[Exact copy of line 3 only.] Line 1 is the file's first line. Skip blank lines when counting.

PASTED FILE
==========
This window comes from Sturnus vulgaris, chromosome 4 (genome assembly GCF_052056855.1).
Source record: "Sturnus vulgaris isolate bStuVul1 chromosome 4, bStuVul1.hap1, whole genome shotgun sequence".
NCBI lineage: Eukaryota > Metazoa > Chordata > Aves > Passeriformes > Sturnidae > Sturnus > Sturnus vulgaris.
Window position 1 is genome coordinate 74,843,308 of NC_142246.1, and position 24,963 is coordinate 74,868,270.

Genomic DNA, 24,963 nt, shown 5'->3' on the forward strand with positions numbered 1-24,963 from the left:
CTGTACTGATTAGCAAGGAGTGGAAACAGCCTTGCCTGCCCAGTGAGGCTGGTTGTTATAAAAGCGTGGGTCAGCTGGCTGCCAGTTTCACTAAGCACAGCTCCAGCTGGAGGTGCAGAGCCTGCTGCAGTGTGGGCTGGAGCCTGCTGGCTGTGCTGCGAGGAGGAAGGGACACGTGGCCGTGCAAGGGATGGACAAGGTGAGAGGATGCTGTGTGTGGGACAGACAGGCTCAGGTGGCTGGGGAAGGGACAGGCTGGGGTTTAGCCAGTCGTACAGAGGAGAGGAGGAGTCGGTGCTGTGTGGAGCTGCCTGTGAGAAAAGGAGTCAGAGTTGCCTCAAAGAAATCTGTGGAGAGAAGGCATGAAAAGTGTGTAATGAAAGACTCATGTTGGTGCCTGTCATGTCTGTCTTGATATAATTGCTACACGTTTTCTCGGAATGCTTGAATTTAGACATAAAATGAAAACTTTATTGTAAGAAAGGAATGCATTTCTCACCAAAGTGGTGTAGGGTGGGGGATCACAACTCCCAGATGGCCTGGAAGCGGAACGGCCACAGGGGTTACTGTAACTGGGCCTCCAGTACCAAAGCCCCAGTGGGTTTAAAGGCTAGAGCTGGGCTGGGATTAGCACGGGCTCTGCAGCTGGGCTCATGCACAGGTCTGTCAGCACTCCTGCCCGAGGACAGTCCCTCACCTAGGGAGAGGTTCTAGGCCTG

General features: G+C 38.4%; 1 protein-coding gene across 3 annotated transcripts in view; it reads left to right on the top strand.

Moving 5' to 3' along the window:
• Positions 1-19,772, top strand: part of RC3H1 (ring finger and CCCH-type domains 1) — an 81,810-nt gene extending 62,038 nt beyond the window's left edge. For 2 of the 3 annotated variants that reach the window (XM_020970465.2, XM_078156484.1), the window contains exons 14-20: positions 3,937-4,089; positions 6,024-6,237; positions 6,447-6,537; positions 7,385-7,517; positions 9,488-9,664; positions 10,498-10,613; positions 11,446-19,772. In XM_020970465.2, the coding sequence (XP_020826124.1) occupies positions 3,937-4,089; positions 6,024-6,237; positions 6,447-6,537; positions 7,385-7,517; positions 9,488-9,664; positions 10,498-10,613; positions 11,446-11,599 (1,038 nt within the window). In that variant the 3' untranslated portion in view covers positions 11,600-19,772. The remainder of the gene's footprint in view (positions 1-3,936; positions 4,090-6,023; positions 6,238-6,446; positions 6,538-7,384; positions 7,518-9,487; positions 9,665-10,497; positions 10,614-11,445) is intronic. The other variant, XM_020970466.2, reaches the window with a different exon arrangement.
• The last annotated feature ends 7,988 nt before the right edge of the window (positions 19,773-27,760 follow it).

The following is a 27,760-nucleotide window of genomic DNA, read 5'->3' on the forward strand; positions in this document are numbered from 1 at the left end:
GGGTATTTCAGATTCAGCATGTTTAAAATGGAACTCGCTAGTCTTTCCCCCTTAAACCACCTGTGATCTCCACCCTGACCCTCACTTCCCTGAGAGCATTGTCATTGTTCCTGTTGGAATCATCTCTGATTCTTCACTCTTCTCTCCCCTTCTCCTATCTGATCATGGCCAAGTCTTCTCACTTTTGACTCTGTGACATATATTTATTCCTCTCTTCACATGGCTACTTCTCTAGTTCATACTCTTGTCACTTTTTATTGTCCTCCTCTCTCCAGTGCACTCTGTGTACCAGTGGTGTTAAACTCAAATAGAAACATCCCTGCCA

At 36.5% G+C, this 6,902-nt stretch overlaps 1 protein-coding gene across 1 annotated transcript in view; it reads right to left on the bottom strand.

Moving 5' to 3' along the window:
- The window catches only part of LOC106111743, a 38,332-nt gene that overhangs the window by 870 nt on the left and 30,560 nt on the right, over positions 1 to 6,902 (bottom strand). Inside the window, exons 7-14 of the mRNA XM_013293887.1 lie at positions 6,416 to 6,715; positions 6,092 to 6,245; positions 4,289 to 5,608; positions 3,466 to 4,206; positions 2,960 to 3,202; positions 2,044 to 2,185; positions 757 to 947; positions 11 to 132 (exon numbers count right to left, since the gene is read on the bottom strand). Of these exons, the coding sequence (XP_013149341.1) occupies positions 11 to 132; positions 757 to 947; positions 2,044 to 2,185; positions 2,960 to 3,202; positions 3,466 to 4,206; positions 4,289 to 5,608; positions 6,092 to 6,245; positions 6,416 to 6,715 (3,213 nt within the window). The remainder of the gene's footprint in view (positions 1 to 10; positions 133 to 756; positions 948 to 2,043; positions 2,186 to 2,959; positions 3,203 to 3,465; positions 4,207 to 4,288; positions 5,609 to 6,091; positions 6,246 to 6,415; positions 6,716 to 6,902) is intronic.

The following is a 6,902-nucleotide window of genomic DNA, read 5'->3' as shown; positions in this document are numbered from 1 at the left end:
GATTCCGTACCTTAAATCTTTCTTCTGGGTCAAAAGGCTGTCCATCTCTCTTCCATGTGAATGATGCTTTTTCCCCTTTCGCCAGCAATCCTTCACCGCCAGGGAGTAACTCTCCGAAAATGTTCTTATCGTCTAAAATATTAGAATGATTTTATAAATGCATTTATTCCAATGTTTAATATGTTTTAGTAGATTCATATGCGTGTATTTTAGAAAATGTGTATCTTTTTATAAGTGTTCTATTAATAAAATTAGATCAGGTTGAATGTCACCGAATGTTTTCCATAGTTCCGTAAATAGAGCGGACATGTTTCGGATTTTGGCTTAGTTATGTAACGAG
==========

NCBI lineage: Eukaryota > Metazoa > Chordata > Aves > Passeriformes > Sturnidae > Sturnus > Sturnus vulgaris.